Shirley E. Thompson –
By shedding historical light on the development and practices of black banking, Mehrsa Baradaran’s excellent and thought-provoking The Color of Money demystifies some fundamental free market myths and strongly cautions against the widespread faith, among policymakers and activists alike, in banking as a means of overcoming long-entrenched and worsening racial disparities in wealth. In this response, I suggest that the history of black banking, even for its many failures, holds a unique perspective on property and its contradictions of value. It also contains a deep lesson about how economic strategies generate and are reinforced by affective practices—and how racist economic laws rested on public feelings of their own. The personal and the structural are closely interlinked.
From the debacle of the Freedmen’s Bank, to the rise of black-owned banks under Jim Crow, to the promotion of “empowerment zones” in more recent times, economically isolated black communities have consistently been urged to engage in “capitalism without capital.” Because black banks were cordoned off from their mainstream peer institutions, Baradaran shows, they could not effectively tap into the money multiplier effect, the means by which a bank stood on the good credit, financial security, and proprietor status of its patrons and generated value by lending its deposits through the system more broadly. Because black people did not own large stores of property, any wealth accumulated by black banks swiftly left black control as it sought greater prospects elsewhere: “once in the banking system,” Baradaran writes, “money flows towards more money.”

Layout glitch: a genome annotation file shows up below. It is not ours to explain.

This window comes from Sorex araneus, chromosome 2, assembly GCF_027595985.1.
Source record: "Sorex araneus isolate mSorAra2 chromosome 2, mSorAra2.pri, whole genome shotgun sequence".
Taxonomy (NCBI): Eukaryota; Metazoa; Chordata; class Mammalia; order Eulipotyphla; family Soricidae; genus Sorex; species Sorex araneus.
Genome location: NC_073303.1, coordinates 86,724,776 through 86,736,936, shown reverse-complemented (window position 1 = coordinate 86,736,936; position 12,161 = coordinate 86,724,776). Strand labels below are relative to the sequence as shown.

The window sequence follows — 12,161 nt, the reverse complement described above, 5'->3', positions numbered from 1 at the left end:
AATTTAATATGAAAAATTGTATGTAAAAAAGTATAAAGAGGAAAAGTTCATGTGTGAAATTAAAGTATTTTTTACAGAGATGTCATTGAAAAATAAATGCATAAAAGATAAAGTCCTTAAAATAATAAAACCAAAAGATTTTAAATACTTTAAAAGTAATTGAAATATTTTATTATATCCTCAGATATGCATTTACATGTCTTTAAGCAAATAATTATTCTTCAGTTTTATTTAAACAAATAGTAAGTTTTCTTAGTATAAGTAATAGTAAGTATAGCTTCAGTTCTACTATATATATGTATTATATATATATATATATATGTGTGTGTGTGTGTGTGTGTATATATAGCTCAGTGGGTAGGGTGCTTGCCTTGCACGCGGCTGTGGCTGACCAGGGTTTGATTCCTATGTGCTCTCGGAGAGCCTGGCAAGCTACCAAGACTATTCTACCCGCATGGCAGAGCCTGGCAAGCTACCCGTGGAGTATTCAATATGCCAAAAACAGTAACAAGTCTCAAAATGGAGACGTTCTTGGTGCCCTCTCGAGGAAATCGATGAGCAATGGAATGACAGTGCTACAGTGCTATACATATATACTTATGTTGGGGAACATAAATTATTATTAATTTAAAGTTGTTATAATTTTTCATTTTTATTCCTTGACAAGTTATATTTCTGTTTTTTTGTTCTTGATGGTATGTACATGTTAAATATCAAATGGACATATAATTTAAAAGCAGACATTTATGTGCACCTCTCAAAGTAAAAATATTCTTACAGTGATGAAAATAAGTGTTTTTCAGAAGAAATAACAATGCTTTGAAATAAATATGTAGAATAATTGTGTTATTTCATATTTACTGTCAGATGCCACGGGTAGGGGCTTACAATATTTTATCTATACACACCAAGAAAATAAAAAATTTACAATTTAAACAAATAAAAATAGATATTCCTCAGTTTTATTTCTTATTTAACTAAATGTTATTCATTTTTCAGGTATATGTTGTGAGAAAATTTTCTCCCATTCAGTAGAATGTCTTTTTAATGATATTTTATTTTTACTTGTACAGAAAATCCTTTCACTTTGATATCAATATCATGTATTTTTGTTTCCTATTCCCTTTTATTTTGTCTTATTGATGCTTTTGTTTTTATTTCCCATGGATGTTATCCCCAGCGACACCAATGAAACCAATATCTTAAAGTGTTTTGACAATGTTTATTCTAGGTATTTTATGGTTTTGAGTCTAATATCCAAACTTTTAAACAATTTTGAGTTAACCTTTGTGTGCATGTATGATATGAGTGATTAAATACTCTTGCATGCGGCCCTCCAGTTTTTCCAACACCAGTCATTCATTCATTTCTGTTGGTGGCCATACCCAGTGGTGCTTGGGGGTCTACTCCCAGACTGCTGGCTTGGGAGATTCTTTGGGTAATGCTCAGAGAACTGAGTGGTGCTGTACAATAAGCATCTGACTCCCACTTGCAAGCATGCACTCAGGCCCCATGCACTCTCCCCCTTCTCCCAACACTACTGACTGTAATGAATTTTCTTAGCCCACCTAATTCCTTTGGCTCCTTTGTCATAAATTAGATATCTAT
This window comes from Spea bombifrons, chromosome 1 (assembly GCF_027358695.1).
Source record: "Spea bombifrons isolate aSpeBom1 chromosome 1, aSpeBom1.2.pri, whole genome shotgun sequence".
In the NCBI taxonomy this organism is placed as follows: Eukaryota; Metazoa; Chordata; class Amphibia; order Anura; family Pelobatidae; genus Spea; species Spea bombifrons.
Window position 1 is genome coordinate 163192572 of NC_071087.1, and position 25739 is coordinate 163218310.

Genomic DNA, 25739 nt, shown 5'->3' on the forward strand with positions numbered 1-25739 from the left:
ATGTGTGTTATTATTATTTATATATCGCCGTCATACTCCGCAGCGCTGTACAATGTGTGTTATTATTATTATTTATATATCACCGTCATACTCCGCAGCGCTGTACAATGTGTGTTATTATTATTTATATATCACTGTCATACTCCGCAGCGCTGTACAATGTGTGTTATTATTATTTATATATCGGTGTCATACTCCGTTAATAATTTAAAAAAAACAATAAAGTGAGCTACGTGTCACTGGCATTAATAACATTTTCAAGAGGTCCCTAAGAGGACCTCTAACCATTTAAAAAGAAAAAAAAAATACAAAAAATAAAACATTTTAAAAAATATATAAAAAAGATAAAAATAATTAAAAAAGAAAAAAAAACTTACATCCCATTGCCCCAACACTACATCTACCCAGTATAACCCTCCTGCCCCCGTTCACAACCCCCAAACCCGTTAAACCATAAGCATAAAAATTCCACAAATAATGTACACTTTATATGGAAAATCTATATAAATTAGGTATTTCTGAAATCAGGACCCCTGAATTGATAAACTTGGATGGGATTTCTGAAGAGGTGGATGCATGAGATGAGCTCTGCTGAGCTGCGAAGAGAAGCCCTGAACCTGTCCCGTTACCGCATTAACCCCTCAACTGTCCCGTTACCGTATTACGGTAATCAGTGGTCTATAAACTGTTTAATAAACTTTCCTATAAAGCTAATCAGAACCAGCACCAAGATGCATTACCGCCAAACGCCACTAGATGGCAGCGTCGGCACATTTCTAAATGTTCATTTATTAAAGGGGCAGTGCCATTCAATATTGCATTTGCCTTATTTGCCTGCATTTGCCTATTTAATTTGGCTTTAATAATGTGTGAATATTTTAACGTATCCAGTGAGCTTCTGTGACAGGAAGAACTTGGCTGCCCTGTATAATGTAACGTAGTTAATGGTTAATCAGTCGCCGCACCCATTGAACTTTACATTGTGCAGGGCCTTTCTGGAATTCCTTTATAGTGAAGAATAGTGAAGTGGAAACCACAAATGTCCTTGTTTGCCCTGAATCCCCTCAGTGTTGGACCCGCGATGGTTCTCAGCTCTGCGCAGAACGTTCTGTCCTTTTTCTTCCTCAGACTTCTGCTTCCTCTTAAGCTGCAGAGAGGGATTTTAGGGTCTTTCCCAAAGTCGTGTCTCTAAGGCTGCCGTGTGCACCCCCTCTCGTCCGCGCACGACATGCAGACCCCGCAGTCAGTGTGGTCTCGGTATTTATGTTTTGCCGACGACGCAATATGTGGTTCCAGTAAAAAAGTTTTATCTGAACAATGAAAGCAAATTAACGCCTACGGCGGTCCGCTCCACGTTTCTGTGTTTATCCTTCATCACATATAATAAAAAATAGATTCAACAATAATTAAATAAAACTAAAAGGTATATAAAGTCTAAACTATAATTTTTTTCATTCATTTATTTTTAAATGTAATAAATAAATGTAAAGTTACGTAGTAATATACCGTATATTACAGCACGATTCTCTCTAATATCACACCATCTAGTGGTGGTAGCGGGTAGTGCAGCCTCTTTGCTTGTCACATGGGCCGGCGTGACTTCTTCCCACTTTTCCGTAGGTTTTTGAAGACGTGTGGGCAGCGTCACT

It is difficult to overstate the policy implications of Baradaran’s work. The story she tells of the institutional segregation and siphoning off of black wealth disarms the widely held premise that black poverty derives from some sort of cultural deficiency or a lack of personal financial literacy. By exposing the lure of “for-us, by-us” banking and “community empowerment” as “a decoy,” “an empty promise,” and a faulty basis for banking legislation and activism, she paves the way for a bolder vision and more creative experimentation in attempting to remedy a seemingly intractable racial inequality. Indeed, proposals such Darrick Hamilton’s and William A. Darity Jr.’s endorsement of “baby bonds” and Baradaran’s own call for the return of postal banking flow from such an understanding of the structural impact of racism on US political economy.